On Revision

posted January 19, 2024

with a little help from Barbara Abercrombie and Henry David Thoreau.

Revision is writing, but it’s a different kind of writing from the jagged, ebullient flow of first draft. When I’m in first draft mode, I’m a kid with a panoply of fingerprints. I’m playing. I’m experimenting. I’m having a blast. I don’t make any rules for myself except about time commitment and word-count quantities. 

Revision is no less “creative,” but it’s a more grown-up, measured part of me. It can be demoralizing to pick up a draft from several months ago and try to make sense of what I was trying to say. And “revision” for me, at least when I’m writing a novel, is not, like, a one-time dealio. I revise and re-read, revise and re-read multiple times. There’s no end to it. Even after the book is accepted by the publisher and on its way to galleys, there’s the proof-reading stage. (In my case, I bought the rights back for my first novel Plastic Angel and am in the process of revising it to release as an ebook with an expanded soundtrack. So when I say “never-ending,” I’m serious as a heart attack.)

I just finished a seven-week edit of a draft of my novel Pimmit Run. My editor had given me so many line edits and larger questions that the experience felt overwhelming at first. Especially where she wanted more showing instead of telling. So I thought I’d use some of the exercises i’ve been sharing on my Instagram page to see how I could “write the event itself,” in the words of Henry David Thoreau, rather than reporting it. In other words, show don’t tell.

Here’s the first-draft passage from Chapter 7 of Pimmit Run. You see how I am relating, telling instead of showing?

Pimmit was dirty and ugly. Rhodie and Peter plotted to run away together, return to New York where they would live with their grandparents and aunts. They’d conspire in whispers as they were force-marched around the town, being told by Mama or Papa how lucky they were to live here. Papa took them on field trips every Friday, touring the paper-mill buildings, finding houses on the Underground Railroad, visiting the old utopias. Papa said the first utopias died, but now there was a new one, and it had no walls because it was the entire town. He invited his new utopia friends into the house and they sat around the living room eating smelly cheeses with not enough crackers and drinking tea and saying boring things about a Better World, and how bad it was that the remaining paper mill Piermont & Sons was still polluting Pimmit Run scot-free. The only one Rhodie liked was Marilyn, who always brought her and Peter and Zhsanna presents, usually stuffed animals. Peter said Harry had traded New York for Pimmit the way Zhsanna was always trading her best stuffed animals for Rhodie’s worst ones. Papa said, “All the people we would have wanted to be friends with in New York moved up here, anyway. It’s got tremendous potential. It’s so beautiful. It’s paradise. Plus, we have all the culture and none of the traffic.”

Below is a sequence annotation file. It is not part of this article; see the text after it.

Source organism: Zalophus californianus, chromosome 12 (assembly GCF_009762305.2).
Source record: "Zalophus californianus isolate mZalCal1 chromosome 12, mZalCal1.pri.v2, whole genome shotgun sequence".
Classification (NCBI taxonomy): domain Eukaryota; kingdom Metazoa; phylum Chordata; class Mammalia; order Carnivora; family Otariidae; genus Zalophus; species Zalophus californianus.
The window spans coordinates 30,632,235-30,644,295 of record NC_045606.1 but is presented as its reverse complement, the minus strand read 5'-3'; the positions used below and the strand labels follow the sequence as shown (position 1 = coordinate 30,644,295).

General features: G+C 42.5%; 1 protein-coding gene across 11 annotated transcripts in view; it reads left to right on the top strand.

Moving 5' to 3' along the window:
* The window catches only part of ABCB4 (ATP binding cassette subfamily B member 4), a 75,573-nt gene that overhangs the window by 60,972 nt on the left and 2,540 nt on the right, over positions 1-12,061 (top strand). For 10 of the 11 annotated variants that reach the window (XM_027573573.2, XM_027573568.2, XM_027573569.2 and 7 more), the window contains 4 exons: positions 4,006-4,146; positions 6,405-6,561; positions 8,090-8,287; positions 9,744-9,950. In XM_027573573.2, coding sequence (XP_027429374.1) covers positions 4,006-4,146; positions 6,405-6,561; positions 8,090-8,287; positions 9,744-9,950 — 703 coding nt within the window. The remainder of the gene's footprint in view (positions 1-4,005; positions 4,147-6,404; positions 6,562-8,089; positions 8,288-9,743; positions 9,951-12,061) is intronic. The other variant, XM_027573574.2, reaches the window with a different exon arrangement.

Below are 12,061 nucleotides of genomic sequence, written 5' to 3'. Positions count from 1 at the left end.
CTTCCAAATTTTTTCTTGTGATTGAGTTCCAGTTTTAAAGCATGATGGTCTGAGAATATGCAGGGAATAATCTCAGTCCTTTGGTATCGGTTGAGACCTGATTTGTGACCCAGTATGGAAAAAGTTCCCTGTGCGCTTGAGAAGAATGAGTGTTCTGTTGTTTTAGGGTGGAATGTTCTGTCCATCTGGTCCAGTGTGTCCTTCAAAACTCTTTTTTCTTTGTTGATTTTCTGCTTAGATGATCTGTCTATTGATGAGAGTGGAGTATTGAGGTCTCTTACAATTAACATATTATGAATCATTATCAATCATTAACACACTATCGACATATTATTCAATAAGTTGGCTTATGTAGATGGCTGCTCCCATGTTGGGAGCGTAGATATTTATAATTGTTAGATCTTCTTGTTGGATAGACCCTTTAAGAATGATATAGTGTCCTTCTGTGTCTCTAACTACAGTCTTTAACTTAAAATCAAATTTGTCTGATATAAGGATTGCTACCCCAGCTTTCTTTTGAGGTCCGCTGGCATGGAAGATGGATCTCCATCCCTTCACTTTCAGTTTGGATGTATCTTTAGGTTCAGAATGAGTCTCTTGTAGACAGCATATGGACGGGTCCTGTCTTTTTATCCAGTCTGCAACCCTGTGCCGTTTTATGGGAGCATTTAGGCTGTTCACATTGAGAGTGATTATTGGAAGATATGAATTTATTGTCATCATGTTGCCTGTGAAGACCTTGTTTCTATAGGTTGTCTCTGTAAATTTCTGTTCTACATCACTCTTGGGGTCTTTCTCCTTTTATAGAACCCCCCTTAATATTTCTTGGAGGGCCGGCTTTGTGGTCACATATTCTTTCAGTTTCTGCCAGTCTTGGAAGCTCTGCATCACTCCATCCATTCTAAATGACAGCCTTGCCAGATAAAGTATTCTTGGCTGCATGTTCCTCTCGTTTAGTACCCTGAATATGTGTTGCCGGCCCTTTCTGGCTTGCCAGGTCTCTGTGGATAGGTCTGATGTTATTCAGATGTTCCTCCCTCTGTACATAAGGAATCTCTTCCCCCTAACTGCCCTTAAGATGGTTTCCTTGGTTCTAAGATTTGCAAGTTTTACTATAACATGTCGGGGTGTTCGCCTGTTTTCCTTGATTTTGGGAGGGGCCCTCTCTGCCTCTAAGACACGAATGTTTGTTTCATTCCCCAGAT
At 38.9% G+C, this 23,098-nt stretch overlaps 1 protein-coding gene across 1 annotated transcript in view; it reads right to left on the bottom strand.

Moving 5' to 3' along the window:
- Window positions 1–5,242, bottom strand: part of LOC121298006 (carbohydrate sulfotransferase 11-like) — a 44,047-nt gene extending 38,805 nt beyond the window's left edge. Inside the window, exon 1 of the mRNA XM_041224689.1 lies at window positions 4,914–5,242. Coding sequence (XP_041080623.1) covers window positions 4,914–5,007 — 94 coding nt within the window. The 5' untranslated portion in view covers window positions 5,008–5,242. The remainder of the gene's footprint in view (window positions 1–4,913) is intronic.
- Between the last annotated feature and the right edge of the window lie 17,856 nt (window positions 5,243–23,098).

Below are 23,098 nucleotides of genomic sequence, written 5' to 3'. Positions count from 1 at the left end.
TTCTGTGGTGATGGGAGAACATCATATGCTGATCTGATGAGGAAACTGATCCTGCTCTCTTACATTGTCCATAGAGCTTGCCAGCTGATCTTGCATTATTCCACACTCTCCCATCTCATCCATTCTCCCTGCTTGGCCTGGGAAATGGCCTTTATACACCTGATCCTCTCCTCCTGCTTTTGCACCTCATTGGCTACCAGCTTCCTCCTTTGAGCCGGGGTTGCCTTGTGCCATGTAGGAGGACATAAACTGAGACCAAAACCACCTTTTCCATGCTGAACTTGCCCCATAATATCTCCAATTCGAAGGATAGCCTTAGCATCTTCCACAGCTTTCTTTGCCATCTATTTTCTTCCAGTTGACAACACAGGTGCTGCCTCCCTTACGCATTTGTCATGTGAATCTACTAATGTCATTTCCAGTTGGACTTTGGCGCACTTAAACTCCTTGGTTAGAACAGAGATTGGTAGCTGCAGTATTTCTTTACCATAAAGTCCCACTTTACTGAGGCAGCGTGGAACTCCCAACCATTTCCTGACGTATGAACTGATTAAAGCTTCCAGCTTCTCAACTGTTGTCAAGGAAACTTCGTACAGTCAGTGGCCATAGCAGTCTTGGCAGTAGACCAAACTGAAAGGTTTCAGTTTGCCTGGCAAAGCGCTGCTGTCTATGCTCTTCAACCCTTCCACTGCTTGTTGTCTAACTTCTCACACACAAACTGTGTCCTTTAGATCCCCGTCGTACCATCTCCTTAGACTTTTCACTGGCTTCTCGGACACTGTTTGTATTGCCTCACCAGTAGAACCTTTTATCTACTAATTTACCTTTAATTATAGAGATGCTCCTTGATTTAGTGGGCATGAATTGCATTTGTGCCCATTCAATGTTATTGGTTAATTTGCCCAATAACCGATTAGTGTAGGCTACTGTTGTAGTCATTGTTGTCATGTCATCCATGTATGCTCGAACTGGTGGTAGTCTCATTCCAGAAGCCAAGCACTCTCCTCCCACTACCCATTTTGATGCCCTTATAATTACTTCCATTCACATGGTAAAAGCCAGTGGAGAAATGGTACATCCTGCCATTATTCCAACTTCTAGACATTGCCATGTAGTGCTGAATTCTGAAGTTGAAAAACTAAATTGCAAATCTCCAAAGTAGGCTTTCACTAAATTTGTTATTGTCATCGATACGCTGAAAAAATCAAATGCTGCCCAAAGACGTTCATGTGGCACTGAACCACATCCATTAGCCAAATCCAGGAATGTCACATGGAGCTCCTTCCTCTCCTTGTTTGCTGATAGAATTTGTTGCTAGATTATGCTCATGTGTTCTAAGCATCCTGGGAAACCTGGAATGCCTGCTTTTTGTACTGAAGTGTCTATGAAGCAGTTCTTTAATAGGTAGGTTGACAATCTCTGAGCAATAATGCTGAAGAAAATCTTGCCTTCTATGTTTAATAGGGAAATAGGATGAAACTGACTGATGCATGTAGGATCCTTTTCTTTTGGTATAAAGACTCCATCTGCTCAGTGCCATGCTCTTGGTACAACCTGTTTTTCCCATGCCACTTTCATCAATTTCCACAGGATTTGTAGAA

“But the buildings aren’t even tall,” Peter argued. “They shouldn’t even be called buildings compared to New York skyscrapers!”

And here it is revised to show, not tell. 

Fridays were field trip days, when Mama and Papa would take them on a tour of the paper-mill buildings, or they’d search for houses on the Underground Railroad. Today, they were trying to locate one of the old utopia houses but Papa couldn’t seem to remember where it was. 

“The first utopias are over,” Papa said, turning to walk backwards, “but now there’s a new one, and it has no walls because it’s the entire town!” He spread wide his arms and grinned.

Mama, pushing Zhsanna in the carriage, grumbled, “Any minute now, Harry.”

“Why would anyone want to build a utopia here?” Rhodie whispered to Peter as they lagged behind. “Pimmit’s dirty and ugly.”

In a slightly louder voice, Peter said, “When we get big, let’s run away to New York.”

“Where will we live?”

“With Grandmother and Grandfather and Aunt Alizia.”

Papa had overheard. “You really don’t want to move back to New York. Try to enjoy this place. It’s got tremendous potential. It’s so beautiful. It’s paradise. Plus, we have all the culture and none of the traffic.”

“But the buildings aren’t even tall,” Peter retorted. “They shouldn’t even be called buildings compared to New York skyscrapers!”

“Stop complaining,” Mama snapped as they passed another store with flakey paint. The one next to it was covered with dirty boards and stapled papers. “You’re lucky to live here!”

“We are not!” said Peter. “Where are the real restaurants?”

Mama groaned and didn’t look around from the carriage. “I can’t believe you kids. We just ate lunch at Woolworths!”

“Woolworths isn’t a restaurant,” said Peter. “And why is that guy wearing a dress?”

“Peter, don’t point,” said Papa, smiling apologetically at the man in the dress.

Mama added in a low voice, “Lots of men in New York wear dresses. It’s perfectly healthy and good. It means this town likes our kind of people. It means they’re open-minded.”

To see the reels I made on these subjects, see below:

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